ARABIAN HORSE. Of all the quadrupeds of Arabia the horse is classes: the kadischi, or common kind; and the kochlani, or noble kind. The breed of the latter is an object of particular attention, and their genealogy has been preserved for two thousand years, descending, as they affirm, from the stalls of Solomon. The preservation of their breed is carefully and authentically witnessed. The grooms are very careful in preserving a register of all the sires and dams, by which the pedigree of a horse may be traced up to the most ancient date. The Duke of Newcastle affirms that the ordinary price of an Arabian horse of the kochlani breed is from one thousand to three thousand pounds, and that the owners are as careful in preserving the genealogy of their horses as princes are in recording that of their families. The offspring of kochlani stallions by the ignoble race, are considered kadischi, and are bold, powerful, impetuous; and to great sagacity and affection, add the capability of bearing great fatigue. King James the First bought an Arabian of Mr. Markham, a merchant, for five hundred guineas, which was the first of that breed ever seen in England. The Duke of Newcastle says, in his " Treatise on Horsemanship," that he had seen the above Arabian, and describes him as a small bay horse, and not of very excellent shape.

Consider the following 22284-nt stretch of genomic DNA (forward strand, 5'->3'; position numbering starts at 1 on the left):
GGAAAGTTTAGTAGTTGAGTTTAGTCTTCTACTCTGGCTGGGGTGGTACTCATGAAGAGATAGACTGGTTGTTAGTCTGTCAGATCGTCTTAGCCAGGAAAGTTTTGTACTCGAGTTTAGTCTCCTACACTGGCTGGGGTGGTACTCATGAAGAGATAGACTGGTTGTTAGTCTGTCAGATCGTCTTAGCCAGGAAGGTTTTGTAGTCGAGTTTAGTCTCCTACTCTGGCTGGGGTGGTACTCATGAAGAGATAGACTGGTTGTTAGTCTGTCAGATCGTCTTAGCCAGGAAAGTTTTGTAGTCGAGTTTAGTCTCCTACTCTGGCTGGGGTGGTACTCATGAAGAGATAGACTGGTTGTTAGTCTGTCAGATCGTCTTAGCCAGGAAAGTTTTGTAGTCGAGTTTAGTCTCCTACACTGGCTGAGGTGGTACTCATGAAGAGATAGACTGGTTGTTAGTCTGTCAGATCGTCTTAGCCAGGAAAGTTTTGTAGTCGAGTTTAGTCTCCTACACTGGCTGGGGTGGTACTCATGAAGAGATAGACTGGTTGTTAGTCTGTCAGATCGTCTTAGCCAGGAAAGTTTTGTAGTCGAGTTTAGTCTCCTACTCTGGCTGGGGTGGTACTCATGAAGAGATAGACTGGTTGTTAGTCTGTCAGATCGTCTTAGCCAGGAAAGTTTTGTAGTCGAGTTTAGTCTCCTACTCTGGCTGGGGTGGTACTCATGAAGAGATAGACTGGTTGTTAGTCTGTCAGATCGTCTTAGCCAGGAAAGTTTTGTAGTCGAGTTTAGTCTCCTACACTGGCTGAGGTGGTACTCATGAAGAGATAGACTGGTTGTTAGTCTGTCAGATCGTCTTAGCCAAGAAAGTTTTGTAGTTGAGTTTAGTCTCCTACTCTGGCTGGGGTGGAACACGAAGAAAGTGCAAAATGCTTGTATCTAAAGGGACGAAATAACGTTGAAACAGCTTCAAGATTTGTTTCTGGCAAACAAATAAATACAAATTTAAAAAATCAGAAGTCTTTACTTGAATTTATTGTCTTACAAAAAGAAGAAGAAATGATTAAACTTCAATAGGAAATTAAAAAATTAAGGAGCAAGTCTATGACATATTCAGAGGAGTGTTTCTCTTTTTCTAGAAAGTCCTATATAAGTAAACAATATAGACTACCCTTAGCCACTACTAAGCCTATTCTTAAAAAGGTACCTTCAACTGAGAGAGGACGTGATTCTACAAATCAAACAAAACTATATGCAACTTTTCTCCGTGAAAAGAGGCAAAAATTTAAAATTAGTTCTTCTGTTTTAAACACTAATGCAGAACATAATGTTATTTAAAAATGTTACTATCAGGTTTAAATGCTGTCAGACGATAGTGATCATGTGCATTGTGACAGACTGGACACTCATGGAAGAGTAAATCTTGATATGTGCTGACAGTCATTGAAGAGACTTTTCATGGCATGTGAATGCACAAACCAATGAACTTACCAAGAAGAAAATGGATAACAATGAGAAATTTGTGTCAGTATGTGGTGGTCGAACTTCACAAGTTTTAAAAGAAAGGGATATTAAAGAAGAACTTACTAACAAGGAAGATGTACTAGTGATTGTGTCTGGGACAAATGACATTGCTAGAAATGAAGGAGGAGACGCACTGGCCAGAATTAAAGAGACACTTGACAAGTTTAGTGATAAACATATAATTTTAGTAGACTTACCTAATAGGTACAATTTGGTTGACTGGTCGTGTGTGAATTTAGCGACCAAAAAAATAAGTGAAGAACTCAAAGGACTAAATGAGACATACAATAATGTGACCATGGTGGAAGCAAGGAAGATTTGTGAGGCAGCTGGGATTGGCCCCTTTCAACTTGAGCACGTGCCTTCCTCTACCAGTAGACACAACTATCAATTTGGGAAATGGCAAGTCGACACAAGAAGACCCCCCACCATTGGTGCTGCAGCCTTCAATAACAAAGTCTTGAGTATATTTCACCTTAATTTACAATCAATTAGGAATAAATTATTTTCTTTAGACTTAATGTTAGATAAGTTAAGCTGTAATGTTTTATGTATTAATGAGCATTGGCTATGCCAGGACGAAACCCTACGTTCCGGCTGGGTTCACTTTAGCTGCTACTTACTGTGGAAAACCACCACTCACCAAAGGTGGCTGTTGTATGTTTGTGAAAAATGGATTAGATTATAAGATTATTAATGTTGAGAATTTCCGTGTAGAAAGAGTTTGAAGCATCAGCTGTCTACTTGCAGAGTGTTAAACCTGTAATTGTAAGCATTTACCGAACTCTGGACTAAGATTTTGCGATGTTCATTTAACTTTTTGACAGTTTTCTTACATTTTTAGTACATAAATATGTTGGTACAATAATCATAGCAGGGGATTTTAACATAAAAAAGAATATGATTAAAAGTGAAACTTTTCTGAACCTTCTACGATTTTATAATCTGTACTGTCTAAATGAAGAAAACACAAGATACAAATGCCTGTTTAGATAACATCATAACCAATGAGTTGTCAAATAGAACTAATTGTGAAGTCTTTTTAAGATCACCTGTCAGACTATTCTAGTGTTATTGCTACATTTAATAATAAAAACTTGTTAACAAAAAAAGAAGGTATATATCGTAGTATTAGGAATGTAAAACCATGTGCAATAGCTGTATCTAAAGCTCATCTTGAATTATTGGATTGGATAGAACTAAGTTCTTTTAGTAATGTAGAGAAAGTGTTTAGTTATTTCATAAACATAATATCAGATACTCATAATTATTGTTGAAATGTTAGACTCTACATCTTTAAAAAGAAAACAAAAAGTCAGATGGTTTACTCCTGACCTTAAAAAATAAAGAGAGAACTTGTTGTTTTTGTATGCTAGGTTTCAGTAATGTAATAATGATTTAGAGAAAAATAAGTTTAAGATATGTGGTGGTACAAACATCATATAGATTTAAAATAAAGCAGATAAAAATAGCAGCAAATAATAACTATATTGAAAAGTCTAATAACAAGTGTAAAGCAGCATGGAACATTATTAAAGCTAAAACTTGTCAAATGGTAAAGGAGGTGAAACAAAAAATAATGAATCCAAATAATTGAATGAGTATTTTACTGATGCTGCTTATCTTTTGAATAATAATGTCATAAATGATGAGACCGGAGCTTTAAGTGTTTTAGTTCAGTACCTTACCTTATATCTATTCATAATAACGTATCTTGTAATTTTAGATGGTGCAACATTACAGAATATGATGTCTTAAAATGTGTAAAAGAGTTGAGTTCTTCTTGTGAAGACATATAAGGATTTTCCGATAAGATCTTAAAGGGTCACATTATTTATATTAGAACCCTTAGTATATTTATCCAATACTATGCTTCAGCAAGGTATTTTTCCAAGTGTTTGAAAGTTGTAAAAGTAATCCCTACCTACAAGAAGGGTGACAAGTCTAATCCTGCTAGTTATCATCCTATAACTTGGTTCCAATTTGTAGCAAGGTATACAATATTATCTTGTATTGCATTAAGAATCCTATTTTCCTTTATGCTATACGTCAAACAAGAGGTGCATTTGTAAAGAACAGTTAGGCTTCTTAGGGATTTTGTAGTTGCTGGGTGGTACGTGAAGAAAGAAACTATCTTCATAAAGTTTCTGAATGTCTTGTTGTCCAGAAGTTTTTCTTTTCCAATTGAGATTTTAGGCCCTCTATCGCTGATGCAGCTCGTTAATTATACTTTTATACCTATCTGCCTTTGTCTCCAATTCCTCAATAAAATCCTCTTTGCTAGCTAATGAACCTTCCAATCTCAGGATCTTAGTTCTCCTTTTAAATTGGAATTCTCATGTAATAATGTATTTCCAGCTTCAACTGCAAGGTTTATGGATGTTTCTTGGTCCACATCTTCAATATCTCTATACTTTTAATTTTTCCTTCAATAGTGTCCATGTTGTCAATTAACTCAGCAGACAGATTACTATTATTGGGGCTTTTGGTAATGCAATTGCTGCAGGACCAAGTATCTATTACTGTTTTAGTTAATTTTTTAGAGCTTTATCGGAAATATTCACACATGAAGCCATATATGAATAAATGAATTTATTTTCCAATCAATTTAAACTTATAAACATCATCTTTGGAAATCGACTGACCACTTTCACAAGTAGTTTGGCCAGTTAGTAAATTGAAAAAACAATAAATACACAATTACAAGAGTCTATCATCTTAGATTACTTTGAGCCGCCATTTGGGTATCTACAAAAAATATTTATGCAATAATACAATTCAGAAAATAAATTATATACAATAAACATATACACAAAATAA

The Arab horse is as celebrated for his docility" and good temper as for his speed and courage. In that delightful book, " Bishop Heber's Narrative of a Journey through the Upper Provinces of India," the following interesting character is given of him. " My morning rides are very pleasant. My horse is a nice, quiet, good-tempered little Arab, who is so fearless, that he goes, without starting, close to an elephant, and so gentle and docile that he eats bread out of my hand, and has almost as much attachment and coaxing ways as a dog. This seems the general character of the Arab horses, to judge from what I have seen in this country. It is not the fiery dashing animal I had supposed, but with more rationality about him, and more apparent confidence in his rider, than the majority of English horses."
Harewood, Harry. A Dictionary of Sports. London: T. Tegg and son, 1835.
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